HMRC loses £1.2bn Lehman tax claim case over ‘inconsistent’ advice

HMRC is set to lose out on £1.2bn in tax after the High Court agreed with PwC, the administrators of Lehman Brothers, that creditors did not have to pay income tax on interest earned while their money was tied up in the collapsed bank, with the judge highly critical of HMRC’s handling of the issue

The judge accused HMRC of issuing  ‘inconsistent or confusing statements’ and said it had failed to involve a relevant specialist team and/or make proper internal checks when giving formal confirmations of their position which they must expect to be relied on.

The case concerned Lehman Brothers International (Europe) (LBIE) which went into administration in September 2008. There is a substantial surplus in the administration, estimated at between £6.6bn to £7.8bn, which is to be used, amongst other things, to pay statutory interest to creditors under the provisions of paragraph (7) of Rule 2.88 of the Insolvency Rules 1986.

The judge reported that ‘this unusual situation has given rise to a variety of novel legal issues’, one of which is whether or not these interest payments should be counted as ‘yearly interest’ and therefore be taxable.

Up until late 2015 HMRC's stated (and twice confirmed) position was that the payments did not, and so no income tax was due to be deducted at source. However, the matter was then referred to the specialist HMRC team known as the CTIS financial products team, which reversed this option. HMRC subsequently argued that the regulations applied only to payments of statutory interest to HMRC, and not to payments to other creditors.

The judge pointed out that the sums involved are considerable, with the joint administrators estimating the value of statutory interest calculated from the date of administration to the date of the final dividend to be in the region of £5bn.

PwC sought a legal ruling on the issue. The High Court heard that HMRC stated that the ‘risk to the Exchequer potentially runs up to £1.2bn’, while many of the creditors are non-resident, meaning that if tax is not deducted at source they are not liable to UK income tax. [Anthony Lomas, Steven Pearson, Paul Copley, Russell Downs, Julian Parr and Her Majesty’s Commissioners for Revenue and Customs, [2016] EWHC 2492 (Ch)].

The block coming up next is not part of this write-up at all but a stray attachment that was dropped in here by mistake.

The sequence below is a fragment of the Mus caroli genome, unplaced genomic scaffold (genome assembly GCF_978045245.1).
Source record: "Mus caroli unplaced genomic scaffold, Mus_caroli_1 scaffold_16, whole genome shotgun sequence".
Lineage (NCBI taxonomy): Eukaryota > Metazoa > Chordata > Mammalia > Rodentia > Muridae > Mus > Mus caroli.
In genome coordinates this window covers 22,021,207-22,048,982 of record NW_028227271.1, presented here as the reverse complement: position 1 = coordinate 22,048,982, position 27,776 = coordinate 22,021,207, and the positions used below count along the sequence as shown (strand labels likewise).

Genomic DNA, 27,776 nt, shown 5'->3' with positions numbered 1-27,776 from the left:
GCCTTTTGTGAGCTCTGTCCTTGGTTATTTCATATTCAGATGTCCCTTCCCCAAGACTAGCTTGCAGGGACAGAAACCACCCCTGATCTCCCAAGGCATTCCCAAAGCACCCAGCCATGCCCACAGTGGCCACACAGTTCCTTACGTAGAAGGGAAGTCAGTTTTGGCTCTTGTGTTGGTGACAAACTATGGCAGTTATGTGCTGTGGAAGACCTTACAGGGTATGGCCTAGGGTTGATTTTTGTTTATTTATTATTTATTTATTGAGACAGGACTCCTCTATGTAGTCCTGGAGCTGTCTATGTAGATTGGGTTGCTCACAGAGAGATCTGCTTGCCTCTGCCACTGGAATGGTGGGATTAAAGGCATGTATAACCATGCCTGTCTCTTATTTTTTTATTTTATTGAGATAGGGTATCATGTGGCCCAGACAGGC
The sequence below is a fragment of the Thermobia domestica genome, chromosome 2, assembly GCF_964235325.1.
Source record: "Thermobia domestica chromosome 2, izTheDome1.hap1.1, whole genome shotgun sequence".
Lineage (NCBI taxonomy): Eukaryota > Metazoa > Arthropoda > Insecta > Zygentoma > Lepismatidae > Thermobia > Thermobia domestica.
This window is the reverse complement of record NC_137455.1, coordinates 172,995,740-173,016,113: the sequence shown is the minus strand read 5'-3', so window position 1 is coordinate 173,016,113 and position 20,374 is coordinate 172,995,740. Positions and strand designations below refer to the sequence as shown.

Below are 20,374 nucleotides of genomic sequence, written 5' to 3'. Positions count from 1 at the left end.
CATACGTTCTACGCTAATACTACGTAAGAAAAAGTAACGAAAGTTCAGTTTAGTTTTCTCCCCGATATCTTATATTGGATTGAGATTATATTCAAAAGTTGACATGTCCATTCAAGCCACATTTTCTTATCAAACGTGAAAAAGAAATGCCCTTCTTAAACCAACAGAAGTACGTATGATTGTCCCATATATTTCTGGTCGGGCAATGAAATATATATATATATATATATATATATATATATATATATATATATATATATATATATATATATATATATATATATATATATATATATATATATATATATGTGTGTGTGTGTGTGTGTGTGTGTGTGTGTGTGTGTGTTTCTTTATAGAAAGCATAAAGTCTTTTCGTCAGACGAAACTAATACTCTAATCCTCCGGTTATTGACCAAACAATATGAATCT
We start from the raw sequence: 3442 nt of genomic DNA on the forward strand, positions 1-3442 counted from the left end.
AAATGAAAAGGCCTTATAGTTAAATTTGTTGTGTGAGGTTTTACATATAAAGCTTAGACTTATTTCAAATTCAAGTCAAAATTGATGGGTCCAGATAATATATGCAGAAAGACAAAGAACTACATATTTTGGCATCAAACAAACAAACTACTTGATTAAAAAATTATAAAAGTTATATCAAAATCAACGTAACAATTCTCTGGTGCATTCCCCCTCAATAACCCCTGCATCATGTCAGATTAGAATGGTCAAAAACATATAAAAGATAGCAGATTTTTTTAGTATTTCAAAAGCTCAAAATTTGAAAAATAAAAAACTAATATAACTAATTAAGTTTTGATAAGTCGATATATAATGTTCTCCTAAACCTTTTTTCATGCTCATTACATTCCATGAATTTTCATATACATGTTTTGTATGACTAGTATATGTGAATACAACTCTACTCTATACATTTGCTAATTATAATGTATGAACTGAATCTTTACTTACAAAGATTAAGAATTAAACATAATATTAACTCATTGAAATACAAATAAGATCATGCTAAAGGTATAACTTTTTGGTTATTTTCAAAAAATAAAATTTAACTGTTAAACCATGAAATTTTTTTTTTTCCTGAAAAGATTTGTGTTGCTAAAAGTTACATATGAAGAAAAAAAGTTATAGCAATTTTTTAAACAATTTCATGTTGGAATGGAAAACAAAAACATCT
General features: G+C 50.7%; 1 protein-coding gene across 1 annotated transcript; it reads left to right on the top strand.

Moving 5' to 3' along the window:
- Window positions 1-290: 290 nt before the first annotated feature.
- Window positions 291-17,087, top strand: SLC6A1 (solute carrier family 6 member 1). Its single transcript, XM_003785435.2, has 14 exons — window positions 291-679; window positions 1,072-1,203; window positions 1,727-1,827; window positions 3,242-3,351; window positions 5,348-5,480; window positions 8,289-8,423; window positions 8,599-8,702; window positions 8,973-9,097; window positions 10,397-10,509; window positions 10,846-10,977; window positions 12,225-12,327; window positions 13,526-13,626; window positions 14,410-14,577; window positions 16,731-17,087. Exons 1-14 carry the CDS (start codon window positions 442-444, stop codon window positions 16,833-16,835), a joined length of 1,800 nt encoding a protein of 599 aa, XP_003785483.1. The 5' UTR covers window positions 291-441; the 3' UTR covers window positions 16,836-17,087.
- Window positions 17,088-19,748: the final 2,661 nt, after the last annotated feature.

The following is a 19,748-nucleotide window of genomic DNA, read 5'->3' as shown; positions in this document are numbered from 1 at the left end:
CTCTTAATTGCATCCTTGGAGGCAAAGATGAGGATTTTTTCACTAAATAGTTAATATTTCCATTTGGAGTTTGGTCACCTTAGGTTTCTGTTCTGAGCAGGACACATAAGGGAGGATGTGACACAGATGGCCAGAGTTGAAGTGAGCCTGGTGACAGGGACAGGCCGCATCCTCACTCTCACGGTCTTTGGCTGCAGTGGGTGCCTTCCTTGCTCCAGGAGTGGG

At court, HMRC's argument was that all that needs to be asked in determining whether the statutory right to interest satisfies the test of 'yearly interest' is whether the amount of interest ultimately required to be distributed to a creditor out of surplus is, when distributed, calculated by reference to a period of a year or more.

Its alternative argument was that the matter should be determined by looking at the position at the time the administration was commenced and whether the debts were likely to be repaid within a year: if not, then the interest payable will satisfy the criteria for qualification as 'yearly interest'.

The judge rejected both of these views, and found in favour of the administrators, saying that HMRC’s proposed approach to paying out dividends to meet its definition of yearly interest was ‘wholly unprincipled and without merit’. He also called on HMRC to improve its handling of similar points of dispute.

‘It is not only that it is inherently unsatisfactory and regrettable when government departments give materially inconsistent formal statements or guidance. It is also that, in a case such as this, debt is traded; and a change in the stance of HMRC may confound the commercial assumptions and expectations of the traders and the market.

‘It is of real importance, both in terms of good governance and a fair market that HMRC should make every effort to ensure that this sort of thing does not happen again,’ the judge said.

An HMRC spokesperson said: ‘We do not shy away from difficult legal challenges and it is right that we pursue every penny that may be due to the Exchequer. We are carefully considering the ruling and may appeal.’

Russell Downs, joint administrator for Lehman Brothers International Europe and PwC partner, said: ‘We appreciate given the size of the issue HMRC's wish to seek an appeal, which has now been granted.

‘We would hope and expect to work constructively with HMRC to develop an appropriate interim arrangement so that creditors do not face any unnecessary delays from the appeal as the joint administrators' plan for a distribution of interest next year takes shape.’

Anthony Lomas, Steven Pearson, Paul Copley, Russell Downs, Julian Parr and Her Majesty’s Commissioners for Revenue and Customs, [2016] EWHC 2492 (Ch) is here.

Pat Sweet |Reporter, Accountancy Daily [2010-2021]

Pat Sweet was the former online reporter at Accountancy Daily and contributor to the monthly Accountancy magazine, pub...

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